Patient Education, Symptoms

Chronic Migraine Defined (A Correction)

In All Migraineurs Are Different — So Stop Judging Me!, I wrote “…losing two days a week to migraine does not meet the clinical definition of chronic migraine, which is 15 or more migraine days a month.” Leora delicately pointed out that this is incorrect. Chronic migraine is actually defined as 15 or more headache days a month, eight of which are migraine. That’s my summary at least.

Verbatim, the current criteria for chronic migraine according to the International Headache Society follows. I’ve left out the footnotes; check the link for details.

A)    Headache (tension-type and/or migraine) on ≥15 days per month for at least 3 months*

B)     Occurring in a patient who has had at least five attacks fulfilling criteria for 1.1 Migraine without aura

C)    On ≥8 days per month for at least 3 months headache has fulfilled C1 and/or C2 below, that is, has fulfilled criteria for pain and associated symptoms of migraine without aura

1)     Has at least two of a-d

a)      unilateral location

b)     pulsating quality

c)      moderate or severe pain intensity

d)      aggravation by or causing avoidance of routine physical activity (e.g. walking or climbing stairs)

and at least one of a or b

a)      nausea and/or vomiting

b)     photophobia and phonophobia

2)     Treated and relieved by triptan(s) or ergot before the expected development of C1 above

D)    No medication overuse† and not attributed to another causative disorder‡

I’m not sure if my initial statement was outdated or just outright wrong, but it doesn’t really matter. I appreciate readers who are willing to point out my mistakes without calling me an idiot! Thanks, Leora.

6 thoughts on “Chronic Migraine Defined (A Correction)”

  1. I don’t know what this means, but my body heat rises substantially in addition to the above symptoms. I’m 66, so way past menopause. Going to bed with ice packs below my head help a bit, but I do take difmetre plus 1000 mg tachiprina (I’m an American living in Italy) in addition to the ice packs. Have had severe headaches since I was in my teens.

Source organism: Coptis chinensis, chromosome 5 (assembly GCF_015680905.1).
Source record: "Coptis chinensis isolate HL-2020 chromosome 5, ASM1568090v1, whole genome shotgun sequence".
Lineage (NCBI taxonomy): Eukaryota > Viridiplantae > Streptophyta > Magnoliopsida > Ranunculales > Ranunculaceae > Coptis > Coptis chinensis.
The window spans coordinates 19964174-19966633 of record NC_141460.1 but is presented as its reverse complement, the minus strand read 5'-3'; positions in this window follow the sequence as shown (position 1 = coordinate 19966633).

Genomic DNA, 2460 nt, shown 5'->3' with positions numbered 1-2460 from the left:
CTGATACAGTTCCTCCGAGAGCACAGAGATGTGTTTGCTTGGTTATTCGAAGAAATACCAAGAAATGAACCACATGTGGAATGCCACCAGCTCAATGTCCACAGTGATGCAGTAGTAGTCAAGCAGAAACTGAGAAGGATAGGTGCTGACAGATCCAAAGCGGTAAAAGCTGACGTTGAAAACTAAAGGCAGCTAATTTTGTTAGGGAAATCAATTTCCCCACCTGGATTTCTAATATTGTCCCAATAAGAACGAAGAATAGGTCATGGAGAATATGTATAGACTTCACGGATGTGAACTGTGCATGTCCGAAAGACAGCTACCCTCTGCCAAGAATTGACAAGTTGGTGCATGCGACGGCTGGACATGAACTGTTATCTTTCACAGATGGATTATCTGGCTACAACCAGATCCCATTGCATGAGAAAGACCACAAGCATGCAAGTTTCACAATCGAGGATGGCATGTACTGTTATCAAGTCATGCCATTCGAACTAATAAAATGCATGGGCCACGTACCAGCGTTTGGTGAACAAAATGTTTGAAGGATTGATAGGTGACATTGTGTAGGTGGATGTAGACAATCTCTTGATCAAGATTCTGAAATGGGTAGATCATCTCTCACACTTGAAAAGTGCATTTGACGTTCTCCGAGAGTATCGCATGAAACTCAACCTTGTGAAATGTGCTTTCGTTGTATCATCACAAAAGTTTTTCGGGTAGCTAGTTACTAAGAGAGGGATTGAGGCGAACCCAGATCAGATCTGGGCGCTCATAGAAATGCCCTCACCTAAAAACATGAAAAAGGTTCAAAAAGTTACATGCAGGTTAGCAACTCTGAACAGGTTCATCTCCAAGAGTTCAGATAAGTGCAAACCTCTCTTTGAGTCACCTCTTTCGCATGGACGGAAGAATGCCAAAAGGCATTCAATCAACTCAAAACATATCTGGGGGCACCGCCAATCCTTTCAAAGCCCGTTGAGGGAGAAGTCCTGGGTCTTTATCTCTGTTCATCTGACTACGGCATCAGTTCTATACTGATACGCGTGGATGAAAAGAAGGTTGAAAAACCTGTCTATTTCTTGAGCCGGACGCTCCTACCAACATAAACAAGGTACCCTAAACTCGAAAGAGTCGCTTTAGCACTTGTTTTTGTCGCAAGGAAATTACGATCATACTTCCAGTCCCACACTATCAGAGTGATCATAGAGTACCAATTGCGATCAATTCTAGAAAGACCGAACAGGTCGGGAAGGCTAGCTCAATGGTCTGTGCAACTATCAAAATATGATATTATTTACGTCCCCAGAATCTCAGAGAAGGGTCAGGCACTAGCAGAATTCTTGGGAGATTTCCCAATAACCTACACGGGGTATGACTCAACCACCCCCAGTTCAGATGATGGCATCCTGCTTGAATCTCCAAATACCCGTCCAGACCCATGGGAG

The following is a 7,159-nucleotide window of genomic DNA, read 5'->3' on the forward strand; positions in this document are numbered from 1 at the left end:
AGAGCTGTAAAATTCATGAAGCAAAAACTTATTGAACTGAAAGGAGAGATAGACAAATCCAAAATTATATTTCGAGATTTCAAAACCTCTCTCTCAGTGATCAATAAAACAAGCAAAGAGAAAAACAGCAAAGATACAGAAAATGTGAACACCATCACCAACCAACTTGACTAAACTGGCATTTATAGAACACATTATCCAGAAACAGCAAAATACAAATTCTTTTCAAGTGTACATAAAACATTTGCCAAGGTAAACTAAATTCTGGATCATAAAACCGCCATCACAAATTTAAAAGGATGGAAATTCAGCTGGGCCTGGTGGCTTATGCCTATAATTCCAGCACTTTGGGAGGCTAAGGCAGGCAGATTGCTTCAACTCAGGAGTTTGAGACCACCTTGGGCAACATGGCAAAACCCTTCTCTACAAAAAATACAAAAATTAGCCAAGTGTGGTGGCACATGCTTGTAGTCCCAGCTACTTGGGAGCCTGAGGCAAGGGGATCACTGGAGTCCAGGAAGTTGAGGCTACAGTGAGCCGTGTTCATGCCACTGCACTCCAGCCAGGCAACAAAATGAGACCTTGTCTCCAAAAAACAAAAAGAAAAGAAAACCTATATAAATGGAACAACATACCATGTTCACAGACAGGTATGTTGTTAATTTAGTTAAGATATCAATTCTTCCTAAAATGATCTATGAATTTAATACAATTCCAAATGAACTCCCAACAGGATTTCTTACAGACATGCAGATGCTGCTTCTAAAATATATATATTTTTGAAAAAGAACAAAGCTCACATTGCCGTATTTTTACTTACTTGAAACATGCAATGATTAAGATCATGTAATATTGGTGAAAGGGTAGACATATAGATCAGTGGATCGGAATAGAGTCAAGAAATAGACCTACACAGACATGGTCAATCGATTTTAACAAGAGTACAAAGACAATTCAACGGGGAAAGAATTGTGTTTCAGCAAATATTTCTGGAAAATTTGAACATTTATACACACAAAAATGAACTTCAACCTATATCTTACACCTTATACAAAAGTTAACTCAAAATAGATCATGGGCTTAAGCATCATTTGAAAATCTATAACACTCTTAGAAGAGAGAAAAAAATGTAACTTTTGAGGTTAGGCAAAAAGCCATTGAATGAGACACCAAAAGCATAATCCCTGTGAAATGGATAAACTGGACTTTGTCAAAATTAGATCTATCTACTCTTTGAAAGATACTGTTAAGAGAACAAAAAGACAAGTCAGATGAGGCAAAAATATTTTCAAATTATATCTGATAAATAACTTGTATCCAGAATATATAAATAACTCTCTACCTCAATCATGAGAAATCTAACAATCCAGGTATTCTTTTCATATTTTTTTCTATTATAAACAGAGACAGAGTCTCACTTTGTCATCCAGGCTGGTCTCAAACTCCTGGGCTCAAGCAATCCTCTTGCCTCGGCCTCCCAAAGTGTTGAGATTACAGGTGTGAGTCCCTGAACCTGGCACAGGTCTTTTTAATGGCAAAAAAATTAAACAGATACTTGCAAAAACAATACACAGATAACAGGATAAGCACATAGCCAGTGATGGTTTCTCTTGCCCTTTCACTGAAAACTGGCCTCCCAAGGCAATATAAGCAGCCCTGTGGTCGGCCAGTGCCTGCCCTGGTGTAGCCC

2. These are International criteria, and thus insurance coverage in the US was not a consideration in the development of the diagnostic guidelines.

    These guidelines are a dynamic document, and are reviewed on a regular basis to be certain that they are consistent with current scientific research as well usual practices of clinicians.

    Before adoption, sometimes preliminary criteria are published. For example, there is a definition of chronic migraine that also requires that the headache lasts at least four hours a day in addition to the other requirements. This is used by some insurers.

    I too wish that migraine with aura was more clearly included in the criteria. There are people with chronic migraine who do have attacks with aura in addition to headache days without aura. To me, this is still chronic migraine.

  3. It states “…has fulfilled C1 and/or C2 below” so the triptan/ergots do not have to work if the C1 category is fulfilled. I would not be surprised if the triptan/ergot line has something to do with insurance coverage. If there are Guidelines available, insurance companies won’t cover meds unless those Guidelines are being met.

  4. Parin I think they just say migraine without aura b/c with aura then it’s obvious it’s a migraine.

    Kerrie thanks for posting this! Very helpful for CMA (Chronic Migraine Awareness)!

  5. And I wonder why chronic migraone dx ezcludes migraine with aura? And why 3 months of tention-type HA have anything to do with chronic migraine?

    *sigh* Glad I don’t have to rely on IHS information personally. It’s too scrambled up for my poor brain.

  6. Wonder what the triptan/ergot blurb is there for? Triptans are contraindicated for me and ergots don’t help.

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